Earth has more than 60,000 known tree species.
Until recently, there was no thorough global census of tree species. But in April 2017, the results of a "huge scientific effort" were published in the Journal of Sustainable Forestry, along with a searchable online archive called GlobalTreeSearch.
The scientists behind this effort compiled data from museums, botanical gardens, agricultural centers and other sources, and concluded there are 60,065 tree species currently known to science. These range from from Abarema abbottii, a vulnerable limestone-bound tree found only in the Dominican Republic, to Zygophyllum kaschgaricum, a rare and poorly understood tree native to China and Kyrgyzstan.
Next up for this area of research is the Global Tree Assessment, which aims to assess the conservation status of all of the world's tree species by 2020.
More than half of all tree species exist only in a single country.
Aside from quantifying the biodiversity of trees, the 2017 census also highlights the need for details about where and how those 60,065 different species live. Nearly 58 percent of all tree species are single-country endemics, the study found, meaning each one naturally occurs only within the borders of a single nation.
Brazil, Colombia and Indonesia have the highest totals for endemic tree species, which makes sense given the overall biodiversity found in their native forests. "The countries with the most country-endemic tree species reflect broader plant diversity trends (Brazil, Australia, China) or islands where isolation has resulted in speciation (Madagascar, Papua New Guinea, Indonesia)," the study's authors write.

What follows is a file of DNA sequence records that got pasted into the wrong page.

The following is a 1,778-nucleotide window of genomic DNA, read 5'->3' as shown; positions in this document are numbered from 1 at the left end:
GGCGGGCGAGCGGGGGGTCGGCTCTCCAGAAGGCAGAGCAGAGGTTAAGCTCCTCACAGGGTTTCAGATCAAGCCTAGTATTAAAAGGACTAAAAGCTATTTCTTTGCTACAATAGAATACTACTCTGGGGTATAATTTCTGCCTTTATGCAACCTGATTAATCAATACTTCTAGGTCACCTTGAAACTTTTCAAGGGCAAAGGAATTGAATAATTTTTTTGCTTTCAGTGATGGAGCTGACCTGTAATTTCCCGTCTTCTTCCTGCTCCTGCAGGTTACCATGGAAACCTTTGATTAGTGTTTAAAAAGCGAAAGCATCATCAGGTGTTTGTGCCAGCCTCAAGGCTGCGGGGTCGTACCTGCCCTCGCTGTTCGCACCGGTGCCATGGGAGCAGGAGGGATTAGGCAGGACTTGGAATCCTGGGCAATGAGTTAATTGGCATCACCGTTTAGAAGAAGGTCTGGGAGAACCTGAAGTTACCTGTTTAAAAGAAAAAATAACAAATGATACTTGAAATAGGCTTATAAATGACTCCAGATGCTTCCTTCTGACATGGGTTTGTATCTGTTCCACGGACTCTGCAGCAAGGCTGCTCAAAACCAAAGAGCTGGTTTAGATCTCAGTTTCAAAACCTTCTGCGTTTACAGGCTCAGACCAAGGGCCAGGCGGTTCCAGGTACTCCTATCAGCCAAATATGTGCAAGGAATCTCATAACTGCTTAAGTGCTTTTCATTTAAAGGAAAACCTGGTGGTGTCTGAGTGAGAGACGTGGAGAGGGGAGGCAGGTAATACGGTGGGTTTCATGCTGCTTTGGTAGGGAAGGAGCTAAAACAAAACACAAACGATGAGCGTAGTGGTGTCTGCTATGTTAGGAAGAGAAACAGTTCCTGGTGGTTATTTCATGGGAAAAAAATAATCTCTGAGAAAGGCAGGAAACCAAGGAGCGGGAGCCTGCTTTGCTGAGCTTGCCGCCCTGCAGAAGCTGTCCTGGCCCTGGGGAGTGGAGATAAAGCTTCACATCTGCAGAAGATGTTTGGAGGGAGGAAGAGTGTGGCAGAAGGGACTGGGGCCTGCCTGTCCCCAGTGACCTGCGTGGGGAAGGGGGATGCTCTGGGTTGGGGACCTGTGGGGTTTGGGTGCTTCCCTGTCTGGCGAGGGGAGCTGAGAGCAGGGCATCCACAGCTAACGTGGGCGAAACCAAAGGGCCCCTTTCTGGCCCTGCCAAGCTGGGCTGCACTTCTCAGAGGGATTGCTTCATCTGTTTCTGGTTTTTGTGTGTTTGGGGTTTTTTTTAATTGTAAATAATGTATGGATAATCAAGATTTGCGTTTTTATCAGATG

Scientists thought this dinosaur-era tree went extinct 150 million years ago — but then it was found growing wild in Australia.
During the Jurassic Period, a genus of cone-bearing evergreen trees now named Wollemia lived on the supercontinent Gondwana. These ancient trees were long known only from the fossil record, and were thought to have been extinct for 150 million years — until 1994, when a few survivors of one species were found living in a temperate rainforest at Australia's Wollemia National Park.
That species, Wollemia nobilis, is often described as a living fossil. Only about 80 mature trees are left, plus some 300 seedlings and juveniles, and the species is listed as critically endangered by the International Union for Conservation of Nature.
While Wollemia nobilis is the last of its genus, there are also still other middle Mesozoic trees alive today. Ginkgo biloba, aka the ginkgo tree, dates back about 200 million years and has been called "the most ancient living tree.